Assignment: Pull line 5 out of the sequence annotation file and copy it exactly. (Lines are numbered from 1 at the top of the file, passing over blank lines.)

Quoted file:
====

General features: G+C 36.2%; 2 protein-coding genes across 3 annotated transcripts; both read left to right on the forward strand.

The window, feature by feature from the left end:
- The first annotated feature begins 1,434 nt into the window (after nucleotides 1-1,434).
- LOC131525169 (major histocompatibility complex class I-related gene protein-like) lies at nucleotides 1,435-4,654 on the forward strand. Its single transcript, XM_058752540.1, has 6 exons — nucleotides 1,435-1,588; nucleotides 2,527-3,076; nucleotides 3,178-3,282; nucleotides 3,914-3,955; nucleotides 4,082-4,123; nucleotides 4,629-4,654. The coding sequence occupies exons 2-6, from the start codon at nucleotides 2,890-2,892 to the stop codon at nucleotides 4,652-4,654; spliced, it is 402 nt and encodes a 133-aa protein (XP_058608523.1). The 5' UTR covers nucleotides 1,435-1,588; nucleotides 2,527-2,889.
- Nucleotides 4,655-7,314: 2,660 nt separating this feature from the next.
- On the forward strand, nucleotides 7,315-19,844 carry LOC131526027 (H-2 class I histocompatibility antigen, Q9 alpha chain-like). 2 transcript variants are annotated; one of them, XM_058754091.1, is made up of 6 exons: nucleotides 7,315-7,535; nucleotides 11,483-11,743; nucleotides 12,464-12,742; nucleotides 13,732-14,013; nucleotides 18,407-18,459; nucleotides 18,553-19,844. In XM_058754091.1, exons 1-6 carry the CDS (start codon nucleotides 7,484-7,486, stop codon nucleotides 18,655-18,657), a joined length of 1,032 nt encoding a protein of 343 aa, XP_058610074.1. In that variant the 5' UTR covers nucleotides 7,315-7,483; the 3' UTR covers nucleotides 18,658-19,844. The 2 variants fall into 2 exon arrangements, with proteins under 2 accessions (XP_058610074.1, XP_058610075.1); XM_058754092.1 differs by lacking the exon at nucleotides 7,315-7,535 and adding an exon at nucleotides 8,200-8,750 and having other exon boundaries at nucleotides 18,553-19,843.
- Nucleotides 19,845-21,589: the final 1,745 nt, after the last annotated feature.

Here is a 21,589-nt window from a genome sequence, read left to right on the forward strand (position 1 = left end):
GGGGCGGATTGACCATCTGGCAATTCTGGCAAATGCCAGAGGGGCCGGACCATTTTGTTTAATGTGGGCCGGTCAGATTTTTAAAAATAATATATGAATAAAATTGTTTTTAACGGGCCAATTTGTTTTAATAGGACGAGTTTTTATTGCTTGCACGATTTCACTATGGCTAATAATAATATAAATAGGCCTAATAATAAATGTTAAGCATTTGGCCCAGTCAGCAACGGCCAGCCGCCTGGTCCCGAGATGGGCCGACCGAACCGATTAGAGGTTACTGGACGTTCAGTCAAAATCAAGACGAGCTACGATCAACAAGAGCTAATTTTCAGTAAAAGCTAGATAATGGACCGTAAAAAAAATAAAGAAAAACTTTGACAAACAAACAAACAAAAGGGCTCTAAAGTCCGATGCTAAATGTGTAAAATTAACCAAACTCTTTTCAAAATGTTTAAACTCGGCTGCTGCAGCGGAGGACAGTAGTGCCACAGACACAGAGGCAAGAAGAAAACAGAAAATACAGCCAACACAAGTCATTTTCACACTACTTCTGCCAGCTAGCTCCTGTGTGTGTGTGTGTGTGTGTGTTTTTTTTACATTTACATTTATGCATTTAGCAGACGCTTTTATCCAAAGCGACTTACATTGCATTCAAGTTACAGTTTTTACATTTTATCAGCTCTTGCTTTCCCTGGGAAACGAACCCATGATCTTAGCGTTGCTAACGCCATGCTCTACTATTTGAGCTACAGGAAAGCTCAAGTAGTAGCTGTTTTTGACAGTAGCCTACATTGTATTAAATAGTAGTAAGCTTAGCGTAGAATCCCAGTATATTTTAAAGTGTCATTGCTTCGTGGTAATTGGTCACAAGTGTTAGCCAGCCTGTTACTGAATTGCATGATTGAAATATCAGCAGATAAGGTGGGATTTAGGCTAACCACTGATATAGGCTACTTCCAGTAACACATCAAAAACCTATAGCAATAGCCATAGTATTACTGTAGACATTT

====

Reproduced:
- Nucleotides 4,655-7,314: 2,660 nt separating this feature from the next.